Accumulating capital involves retention of an opportunity to consume in exchange for which surplus labour – labour whose subsistence needs are already funded – can be deployed as finance. Without finance being provided, any return on investment would not be realised, and this therefore confronts us with the following questions: how much of this gain is owed to holders of capital as interest, and what governs this?
In essence, a saver holding capital can provide finance by pledging a relatively liquid asset (typically money) in exchange for a relatively illiquid one (such as a receivable or equity). The shift from liquidity to illiquidity implies a cost measured by the delay (or the risk of economic loss on liquidation) that must be endured by the financier before being able to consume goods and services. This is offset by the gross gains made by the saver’s transaction counterparty, the investor, realised as greater future output.
Investing surplus labour means that consumption (principally workers’ subsistence) has been funded in advance of completion of the works. However, the full wages of labour still need to be paid (the consumption component owing to the provider of finance, which is thus repaid “at par”). Rent must also be discharged in full. The only basis for any excess remaining as a net investment return would be to cover interest charged by the provider of finance in satisfaction of the saver’s “time preference” for immediacy (liquidity).
In certain circumstances, the pure opportunity cost of deferred consumption may be zero, and if this could somehow sustain zero interest rates there would be no return on capital – allowing wages (including for intellectual property) and rent to absorb all the gains. (As intellectual property is diffused, rents take the lion’s share of gains; the biggest beneficiaries of antitrust laws are landlords.)
But savers do not just face a delay on consumption; in parallel, they face an opportunity cost measured as wages foregone by not investing in their own productivity. Zero interest rates would therefore imply an expectation of zero income gains to be made from investing (or else a monopoly on the expertise needed to achieve such gains).
Whereas for non-savers, surplus labour would need to be expended in raising productivity, savers already have the resources (surplus labour) with which to purchase equipment and thereafter enjoy higher wages (at least than would otherwise be the case). Accordingly, if the saver is instead to finance investment undertaken by someone else, in addition to receiving back par he should expect compensation for the loss of wages over the same period. This is a component of time preference and therefore interest.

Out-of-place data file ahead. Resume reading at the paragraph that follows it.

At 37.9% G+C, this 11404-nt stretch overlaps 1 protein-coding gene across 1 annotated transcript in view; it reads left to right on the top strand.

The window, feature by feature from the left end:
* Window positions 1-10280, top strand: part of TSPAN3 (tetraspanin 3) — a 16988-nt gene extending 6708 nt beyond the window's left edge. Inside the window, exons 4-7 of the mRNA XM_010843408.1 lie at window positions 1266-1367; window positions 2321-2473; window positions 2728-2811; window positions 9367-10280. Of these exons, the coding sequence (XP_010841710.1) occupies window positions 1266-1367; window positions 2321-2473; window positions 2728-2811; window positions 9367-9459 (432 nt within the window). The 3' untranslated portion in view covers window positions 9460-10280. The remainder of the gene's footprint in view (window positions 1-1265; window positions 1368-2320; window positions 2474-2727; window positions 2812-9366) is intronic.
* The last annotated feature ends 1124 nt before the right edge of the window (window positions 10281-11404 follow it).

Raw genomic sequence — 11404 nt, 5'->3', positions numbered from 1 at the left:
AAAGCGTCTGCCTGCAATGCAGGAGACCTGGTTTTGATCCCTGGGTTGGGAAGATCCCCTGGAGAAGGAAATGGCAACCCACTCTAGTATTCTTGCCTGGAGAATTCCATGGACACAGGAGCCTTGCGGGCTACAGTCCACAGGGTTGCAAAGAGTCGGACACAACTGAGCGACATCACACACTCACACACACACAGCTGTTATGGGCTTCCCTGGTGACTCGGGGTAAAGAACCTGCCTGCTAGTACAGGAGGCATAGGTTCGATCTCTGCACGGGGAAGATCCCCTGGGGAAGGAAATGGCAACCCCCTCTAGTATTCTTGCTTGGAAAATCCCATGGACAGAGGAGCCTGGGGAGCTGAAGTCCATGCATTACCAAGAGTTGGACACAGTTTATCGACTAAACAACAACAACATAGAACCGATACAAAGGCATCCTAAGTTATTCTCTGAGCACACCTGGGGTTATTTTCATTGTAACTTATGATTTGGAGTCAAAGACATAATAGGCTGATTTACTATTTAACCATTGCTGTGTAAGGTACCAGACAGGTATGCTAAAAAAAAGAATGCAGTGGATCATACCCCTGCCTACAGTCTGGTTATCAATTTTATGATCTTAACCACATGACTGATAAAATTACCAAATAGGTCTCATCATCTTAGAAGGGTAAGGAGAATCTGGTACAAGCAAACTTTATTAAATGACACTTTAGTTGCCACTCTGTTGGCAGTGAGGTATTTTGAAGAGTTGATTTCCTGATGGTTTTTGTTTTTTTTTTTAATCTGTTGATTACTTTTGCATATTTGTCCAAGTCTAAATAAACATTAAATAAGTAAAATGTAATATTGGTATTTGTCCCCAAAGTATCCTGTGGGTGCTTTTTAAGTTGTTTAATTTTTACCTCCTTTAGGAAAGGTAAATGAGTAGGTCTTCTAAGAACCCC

Provided its fruits are not hoarded as goods – which would dampen aggregate consumption in proportion – but instead exchanged for the opportunity to consume (ie for capital in the form of debt, equity, rental receivables or money), surplus labour can be used to finance investment. Interest plays an essential role in this exchange, without which investment would be curtailed to the detriment of all.
Interest does not impinge upon the funds drawn on to pay wages. This is because wages (for generalised labour ie not “protected” by patented intellectual property) are constantly squeezed down towards the margin of cultivation, the socially-determined minimum return needed – after payment of rent – before labour will be supplied. The return on capital must, therefore, come out of what would otherwise have been drawn as rent. This exerts a stabilising influence on rents: in times of euphoria, higher interest offsets higher output; and vice versa.
Capital describes an opportunity for someone to consume a measure of goods now or in the future without having to expend labour. Assuming the goods to be consumed do not currently exist, labour will of course be expended to allow the opportunity to be taken. But this labour will be expended by others, to whom the capital under consideration will be distributed in order to elicit the goods.
So capital, in abstract terms, represents labour-time, namely the amount that must be expended to satisfy the opportunity to consume. Labour is the source of the only constraint on capital formation – it exerts the only fundamental cost on production – because, uniquely, human toil creates an additional subsistence need. Wages cannot fall below this margin of subsistence or else the labourer would not be able even to live.
The margin of subsistence must be capable of being met out of output or else the work is essentially non-productive. But workers may demand well in excess of this margin so as to save enough in anticipation of old age, when they will become decreasingly productive and eventually unable to work. Saving is precisely what motivates capital formation in the first place, and allows workers to create capital.